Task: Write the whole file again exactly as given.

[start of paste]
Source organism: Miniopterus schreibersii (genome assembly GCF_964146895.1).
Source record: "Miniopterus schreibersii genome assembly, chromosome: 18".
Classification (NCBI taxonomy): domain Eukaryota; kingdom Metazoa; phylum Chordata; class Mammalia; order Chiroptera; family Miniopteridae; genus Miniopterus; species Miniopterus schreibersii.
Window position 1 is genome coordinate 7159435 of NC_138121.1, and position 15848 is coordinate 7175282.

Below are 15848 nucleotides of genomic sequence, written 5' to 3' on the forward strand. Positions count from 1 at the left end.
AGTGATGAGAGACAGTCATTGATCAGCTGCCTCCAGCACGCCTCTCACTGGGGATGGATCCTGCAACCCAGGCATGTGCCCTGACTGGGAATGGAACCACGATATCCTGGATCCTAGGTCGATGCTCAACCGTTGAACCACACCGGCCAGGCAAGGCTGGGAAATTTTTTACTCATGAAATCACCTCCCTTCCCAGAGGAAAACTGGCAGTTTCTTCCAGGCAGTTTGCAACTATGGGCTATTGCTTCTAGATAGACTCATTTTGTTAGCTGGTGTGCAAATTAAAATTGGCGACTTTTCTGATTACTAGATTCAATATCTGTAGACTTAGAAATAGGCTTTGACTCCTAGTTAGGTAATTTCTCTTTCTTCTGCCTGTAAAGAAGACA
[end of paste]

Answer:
Source organism: Miniopterus schreibersii (genome assembly GCF_964146895.1).
Source record: "Miniopterus schreibersii genome assembly, chromosome: 18".
Classification (NCBI taxonomy): domain Eukaryota; kingdom Metazoa; phylum Chordata; class Mammalia; order Chiroptera; family Miniopteridae; genus Miniopterus; species Miniopterus schreibersii.
Window position 1 is genome coordinate 7159435 of NC_138121.1, and position 15848 is coordinate 7175282.

Below are 15848 nucleotides of genomic sequence, written 5' to 3' on the forward strand. Positions count from 1 at the left end.
AGTGATGAGAGACAGTCATTGATCAGCTGCCTCCAGCACGCCTCTCACTGGGGATGGATCCTGCAACCCAGGCATGTGCCCTGACTGGGAATGGAACCACGATATCCTGGATCCTAGGTCGATGCTCAACCGTTGAACCACACCGGCCAGGCAAGGCTGGGAAATTTTTTACTCATGAAATCACCTCCCTTCCCAGAGGAAAACTGGCAGTTTCTTCCAGGCAGTTTGCAACTATGGGCTATTGCTTCTAGATAGACTCATTTTGTTAGCTGGTGTGCAAATTAAAATTGGCGACTTTTCTGATTACTAGATTCAATATCTGTAGACTTAGAAATAGGCTTTGACTCCTAGTTAGGTAATTTCTCTTTCTTCTGCCTGTAAAGAAGACA